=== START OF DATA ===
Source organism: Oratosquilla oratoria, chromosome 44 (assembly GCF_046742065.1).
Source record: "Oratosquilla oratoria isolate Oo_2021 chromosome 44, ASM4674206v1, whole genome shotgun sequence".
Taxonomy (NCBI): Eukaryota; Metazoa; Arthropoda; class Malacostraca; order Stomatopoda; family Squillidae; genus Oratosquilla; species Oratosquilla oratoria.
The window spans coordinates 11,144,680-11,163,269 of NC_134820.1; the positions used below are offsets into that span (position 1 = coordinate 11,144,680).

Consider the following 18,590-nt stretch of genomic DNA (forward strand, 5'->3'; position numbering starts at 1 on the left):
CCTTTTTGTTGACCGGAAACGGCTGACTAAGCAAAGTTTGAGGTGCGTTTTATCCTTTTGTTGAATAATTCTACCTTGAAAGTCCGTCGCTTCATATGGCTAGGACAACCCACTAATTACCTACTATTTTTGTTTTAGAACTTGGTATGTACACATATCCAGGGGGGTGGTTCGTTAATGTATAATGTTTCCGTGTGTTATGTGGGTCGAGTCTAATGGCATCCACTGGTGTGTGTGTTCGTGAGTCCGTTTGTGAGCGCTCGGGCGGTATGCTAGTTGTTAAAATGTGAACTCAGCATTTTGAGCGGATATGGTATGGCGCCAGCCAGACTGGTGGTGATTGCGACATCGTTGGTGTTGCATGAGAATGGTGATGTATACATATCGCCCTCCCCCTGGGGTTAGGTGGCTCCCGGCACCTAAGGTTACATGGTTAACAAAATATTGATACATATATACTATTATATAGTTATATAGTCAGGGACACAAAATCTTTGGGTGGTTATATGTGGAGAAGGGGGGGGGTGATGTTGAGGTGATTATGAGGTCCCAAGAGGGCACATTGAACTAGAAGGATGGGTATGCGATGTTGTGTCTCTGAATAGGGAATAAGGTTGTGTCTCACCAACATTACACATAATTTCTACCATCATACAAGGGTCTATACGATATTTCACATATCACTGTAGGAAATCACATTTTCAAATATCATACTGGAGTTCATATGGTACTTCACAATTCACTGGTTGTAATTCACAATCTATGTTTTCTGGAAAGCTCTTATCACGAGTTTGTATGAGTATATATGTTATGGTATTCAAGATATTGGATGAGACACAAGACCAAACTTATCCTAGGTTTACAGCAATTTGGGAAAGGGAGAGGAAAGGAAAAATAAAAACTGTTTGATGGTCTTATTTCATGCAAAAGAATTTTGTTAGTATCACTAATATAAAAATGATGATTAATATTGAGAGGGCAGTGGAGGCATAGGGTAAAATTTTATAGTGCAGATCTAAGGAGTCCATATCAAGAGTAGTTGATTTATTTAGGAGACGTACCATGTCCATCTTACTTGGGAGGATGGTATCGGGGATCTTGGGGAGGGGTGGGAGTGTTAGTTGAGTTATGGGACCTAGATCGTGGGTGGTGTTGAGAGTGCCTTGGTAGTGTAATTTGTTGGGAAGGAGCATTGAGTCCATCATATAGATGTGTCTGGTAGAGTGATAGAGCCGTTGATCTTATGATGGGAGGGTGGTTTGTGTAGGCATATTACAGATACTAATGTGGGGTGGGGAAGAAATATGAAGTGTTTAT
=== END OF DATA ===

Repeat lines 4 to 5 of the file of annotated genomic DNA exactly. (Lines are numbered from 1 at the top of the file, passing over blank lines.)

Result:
The window spans coordinates 11,144,680-11,163,269 of NC_134820.1; the positions used below are offsets into that span (position 1 = coordinate 11,144,680).

Consider the following 18,590-nt stretch of genomic DNA (forward strand, 5'->3'; position numbering starts at 1 on the left):